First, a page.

That evening, in the main Oaxaca square, there's a "posada". “Posada” is Spanish for shelter or inn; a lot of hotels in Mexico have a name that includes the word “posada.” But in this case, a posada is a procession that children perform to reenact Mary and Joseph’s journey to Bethlehem to be counted in the census and their attempt to find a safe place to spend the night and for Mary to give birth to Jesus.
Because Mexico is so heavily Catholic, Christmas is one of the major holidays, and December is full of festivals and ceremonies honoring the holiday as well as Jesus and Mary, such as the Festival of the Virgin of Guadalupe that we saw in Merida.. Both Jesus Christ and the Virgin Mary are important figures in Catholicism, so honoring Mary’s journey and Jesus’s birth is a long-standing tradition in Mexico.
A posada isn’t just a one-time thing, though. For nine nights, representing the length of Mary and Joseph’s trip, children parade through their town carrying candles, figures of Mary riding on the donkey, and figures of Joseph. They stop at neighbors’ houses to sing a song about Mary and Joseph. The song includes a request for a room for the night. At most homes, the children are told there’s no room, but finally they find a house where they’re invited in for a party, including plenty of food.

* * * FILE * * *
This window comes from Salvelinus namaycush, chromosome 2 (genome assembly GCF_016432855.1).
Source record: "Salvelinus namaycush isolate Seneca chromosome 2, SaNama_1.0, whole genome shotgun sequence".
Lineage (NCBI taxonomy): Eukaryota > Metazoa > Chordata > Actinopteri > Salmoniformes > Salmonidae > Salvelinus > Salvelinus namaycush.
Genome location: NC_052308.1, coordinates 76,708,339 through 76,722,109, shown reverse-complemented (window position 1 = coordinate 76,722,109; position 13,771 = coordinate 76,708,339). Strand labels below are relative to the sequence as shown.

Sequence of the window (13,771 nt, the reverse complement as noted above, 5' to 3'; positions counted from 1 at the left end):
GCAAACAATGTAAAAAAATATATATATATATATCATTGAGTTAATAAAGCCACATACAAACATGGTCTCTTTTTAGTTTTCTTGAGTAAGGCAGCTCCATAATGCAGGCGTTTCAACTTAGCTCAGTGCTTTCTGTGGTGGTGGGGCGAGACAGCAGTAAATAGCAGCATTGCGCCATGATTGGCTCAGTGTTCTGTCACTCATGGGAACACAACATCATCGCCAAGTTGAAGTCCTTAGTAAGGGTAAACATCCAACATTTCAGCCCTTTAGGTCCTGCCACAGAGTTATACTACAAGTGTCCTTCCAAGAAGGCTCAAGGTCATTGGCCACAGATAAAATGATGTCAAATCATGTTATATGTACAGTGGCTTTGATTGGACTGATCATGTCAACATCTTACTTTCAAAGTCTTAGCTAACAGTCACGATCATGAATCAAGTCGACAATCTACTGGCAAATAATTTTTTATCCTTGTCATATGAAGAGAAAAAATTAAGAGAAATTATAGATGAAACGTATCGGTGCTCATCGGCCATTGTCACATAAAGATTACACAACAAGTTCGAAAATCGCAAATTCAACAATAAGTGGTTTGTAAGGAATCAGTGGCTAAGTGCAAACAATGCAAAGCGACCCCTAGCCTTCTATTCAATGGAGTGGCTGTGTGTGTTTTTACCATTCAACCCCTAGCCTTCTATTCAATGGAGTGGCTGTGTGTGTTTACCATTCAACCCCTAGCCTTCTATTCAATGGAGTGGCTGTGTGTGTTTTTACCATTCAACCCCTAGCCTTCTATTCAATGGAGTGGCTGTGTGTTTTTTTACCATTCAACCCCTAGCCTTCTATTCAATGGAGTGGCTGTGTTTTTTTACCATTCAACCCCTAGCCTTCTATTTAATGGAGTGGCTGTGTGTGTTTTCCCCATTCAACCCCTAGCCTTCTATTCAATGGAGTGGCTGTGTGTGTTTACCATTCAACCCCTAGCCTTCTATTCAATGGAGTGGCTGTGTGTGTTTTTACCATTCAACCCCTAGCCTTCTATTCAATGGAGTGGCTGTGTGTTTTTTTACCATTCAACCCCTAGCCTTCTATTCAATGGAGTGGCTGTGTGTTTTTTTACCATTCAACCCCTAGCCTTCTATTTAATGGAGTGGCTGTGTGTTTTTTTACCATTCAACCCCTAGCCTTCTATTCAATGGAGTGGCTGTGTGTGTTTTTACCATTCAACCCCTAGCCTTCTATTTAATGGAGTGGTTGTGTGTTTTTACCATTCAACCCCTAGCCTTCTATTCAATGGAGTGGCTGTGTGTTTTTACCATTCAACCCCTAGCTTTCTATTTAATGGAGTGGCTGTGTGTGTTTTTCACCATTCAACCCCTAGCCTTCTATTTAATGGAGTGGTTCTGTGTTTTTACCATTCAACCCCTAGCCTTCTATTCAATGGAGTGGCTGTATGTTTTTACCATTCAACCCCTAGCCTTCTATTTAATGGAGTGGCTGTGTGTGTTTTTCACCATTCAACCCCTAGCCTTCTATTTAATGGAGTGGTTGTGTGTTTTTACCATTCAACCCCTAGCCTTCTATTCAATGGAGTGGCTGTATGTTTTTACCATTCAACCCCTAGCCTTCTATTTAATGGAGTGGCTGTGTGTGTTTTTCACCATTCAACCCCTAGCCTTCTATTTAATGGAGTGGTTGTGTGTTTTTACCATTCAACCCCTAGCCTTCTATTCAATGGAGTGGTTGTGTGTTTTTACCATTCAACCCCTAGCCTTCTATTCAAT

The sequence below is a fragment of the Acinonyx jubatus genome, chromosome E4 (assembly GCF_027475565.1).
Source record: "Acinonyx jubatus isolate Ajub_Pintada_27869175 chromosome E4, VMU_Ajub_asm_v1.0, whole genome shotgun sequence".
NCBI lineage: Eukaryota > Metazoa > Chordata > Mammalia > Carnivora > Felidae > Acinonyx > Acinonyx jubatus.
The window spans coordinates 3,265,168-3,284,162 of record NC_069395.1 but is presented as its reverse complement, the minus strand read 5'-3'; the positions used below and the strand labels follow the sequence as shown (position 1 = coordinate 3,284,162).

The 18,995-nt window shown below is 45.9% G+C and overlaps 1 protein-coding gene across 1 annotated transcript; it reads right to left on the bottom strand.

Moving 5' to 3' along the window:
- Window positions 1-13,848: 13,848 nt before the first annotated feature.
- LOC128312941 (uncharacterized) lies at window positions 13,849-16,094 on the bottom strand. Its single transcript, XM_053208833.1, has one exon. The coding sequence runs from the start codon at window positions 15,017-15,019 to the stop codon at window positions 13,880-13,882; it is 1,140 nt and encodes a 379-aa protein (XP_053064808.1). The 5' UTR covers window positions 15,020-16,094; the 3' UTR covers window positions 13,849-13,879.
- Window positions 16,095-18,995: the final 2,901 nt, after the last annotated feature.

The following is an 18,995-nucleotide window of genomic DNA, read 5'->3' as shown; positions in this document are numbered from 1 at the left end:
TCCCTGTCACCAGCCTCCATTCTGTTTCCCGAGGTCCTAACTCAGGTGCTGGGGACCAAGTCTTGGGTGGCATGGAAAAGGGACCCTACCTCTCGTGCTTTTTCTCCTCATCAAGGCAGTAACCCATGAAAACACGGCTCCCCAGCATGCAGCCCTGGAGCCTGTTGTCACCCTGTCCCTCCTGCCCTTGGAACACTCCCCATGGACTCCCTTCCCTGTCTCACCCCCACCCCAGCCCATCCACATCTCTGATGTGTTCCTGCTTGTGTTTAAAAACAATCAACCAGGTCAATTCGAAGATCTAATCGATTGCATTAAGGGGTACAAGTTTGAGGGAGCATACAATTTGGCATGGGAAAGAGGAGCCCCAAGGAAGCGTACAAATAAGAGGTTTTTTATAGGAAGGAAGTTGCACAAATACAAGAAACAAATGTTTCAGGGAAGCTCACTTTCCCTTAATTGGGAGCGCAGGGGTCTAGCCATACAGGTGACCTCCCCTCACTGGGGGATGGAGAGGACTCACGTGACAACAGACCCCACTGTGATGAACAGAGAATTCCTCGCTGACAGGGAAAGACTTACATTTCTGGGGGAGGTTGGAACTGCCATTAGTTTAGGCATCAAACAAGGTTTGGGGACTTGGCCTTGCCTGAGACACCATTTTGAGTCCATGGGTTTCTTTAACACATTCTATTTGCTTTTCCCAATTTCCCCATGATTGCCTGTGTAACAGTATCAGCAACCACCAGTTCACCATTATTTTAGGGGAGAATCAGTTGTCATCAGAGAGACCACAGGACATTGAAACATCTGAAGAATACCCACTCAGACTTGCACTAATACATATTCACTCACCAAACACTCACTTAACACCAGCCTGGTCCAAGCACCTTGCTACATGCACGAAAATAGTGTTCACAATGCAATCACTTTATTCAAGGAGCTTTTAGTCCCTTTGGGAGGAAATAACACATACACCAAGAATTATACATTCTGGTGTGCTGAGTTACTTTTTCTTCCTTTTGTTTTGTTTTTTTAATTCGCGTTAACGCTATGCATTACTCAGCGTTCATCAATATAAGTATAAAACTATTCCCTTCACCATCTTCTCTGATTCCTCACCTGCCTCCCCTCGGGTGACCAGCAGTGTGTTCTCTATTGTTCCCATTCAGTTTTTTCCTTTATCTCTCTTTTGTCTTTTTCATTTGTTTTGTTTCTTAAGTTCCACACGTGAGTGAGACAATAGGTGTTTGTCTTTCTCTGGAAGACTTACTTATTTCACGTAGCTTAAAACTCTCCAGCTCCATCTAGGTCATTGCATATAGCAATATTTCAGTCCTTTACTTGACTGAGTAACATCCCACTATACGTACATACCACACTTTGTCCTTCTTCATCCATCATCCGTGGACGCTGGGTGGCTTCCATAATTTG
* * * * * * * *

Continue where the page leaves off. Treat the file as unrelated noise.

This happens for each of the nine nights of posadas, until Christmas Eve, when a nativity scene is set up at the house that welcomes the children. When they find the house, they place a figure of the baby Jesus in the manger, and then everyone goes to midnight mass, followed often by a fireworks display. Pretty different from the way people celebrate Christmas in a lot of the US! But posadas are becoming popular in some parts of the US, especially places with a large Hispanic population.
We definitely enjoyed watching the posada in Oaxaca. Some of the children walked, while others rode in the backs of pickup trucks decorated like parade floats, with balloons and other colorful things. The children all wore costumes, mostly to resemble Mary and Joseph or shepherds of the time. There were also angels, though, and for some reason there was even a child dressed like a devil. Seeing the first night of this annual Christmas tradition gave us another taste of real Mexican life and the importance of religion in their culture.
Bible, just before Jesus is born, Mary and Joseph are homeless and
walk around looking for a place to spend the night. Here, these kids
re-enact that trek.
Click prev or next to continue Johnny Monsarrat Mexican Trip.